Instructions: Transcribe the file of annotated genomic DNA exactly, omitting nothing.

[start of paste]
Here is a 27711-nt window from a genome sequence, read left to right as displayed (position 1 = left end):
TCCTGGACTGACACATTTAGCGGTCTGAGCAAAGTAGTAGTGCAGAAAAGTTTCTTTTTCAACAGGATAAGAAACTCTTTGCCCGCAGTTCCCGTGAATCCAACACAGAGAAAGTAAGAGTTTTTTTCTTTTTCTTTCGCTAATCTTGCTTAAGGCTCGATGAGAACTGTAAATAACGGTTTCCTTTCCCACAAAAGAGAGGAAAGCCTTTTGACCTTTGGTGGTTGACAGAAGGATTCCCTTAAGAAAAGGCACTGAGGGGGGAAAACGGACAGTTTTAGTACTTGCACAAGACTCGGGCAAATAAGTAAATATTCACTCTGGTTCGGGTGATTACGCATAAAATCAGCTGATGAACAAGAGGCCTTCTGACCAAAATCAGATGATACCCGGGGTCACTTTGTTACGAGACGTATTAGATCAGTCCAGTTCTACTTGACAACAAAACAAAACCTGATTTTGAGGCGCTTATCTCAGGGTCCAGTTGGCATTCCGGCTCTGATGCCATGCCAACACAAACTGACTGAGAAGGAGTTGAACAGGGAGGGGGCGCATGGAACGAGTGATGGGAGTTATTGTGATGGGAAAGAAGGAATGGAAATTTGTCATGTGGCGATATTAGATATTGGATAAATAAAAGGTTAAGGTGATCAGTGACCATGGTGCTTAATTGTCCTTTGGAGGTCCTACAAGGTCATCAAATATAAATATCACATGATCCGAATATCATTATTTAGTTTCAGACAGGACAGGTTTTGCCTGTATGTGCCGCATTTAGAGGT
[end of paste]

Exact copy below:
Here is a 27711-nt window from a genome sequence, read left to right as displayed (position 1 = left end):
TCCTGGACTGACACATTTAGCGGTCTGAGCAAAGTAGTAGTGCAGAAAAGTTTCTTTTTCAACAGGATAAGAAACTCTTTGCCCGCAGTTCCCGTGAATCCAACACAGAGAAAGTAAGAGTTTTTTTCTTTTTCTTTCGCTAATCTTGCTTAAGGCTCGATGAGAACTGTAAATAACGGTTTCCTTTCCCACAAAAGAGAGGAAAGCCTTTTGACCTTTGGTGGTTGACAGAAGGATTCCCTTAAGAAAAGGCACTGAGGGGGGAAAACGGACAGTTTTAGTACTTGCACAAGACTCGGGCAAATAAGTAAATATTCACTCTGGTTCGGGTGATTACGCATAAAATCAGCTGATGAACAAGAGGCCTTCTGACCAAAATCAGATGATACCCGGGGTCACTTTGTTACGAGACGTATTAGATCAGTCCAGTTCTACTTGACAACAAAACAAAACCTGATTTTGAGGCGCTTATCTCAGGGTCCAGTTGGCATTCCGGCTCTGATGCCATGCCAACACAAACTGACTGAGAAGGAGTTGAACAGGGAGGGGGCGCATGGAACGAGTGATGGGAGTTATTGTGATGGGAAAGAAGGAATGGAAATTTGTCATGTGGCGATATTAGATATTGGATAAATAAAAGGTTAAGGTGATCAGTGACCATGGTGCTTAATTGTCCTTTGGAGGTCCTACAAGGTCATCAAATATAAATATCACATGATCCGAATATCATTATTTAGTTTCAGACAGGACAGGTTTTGCCTGTATGTGCCGCATTTAGAGGT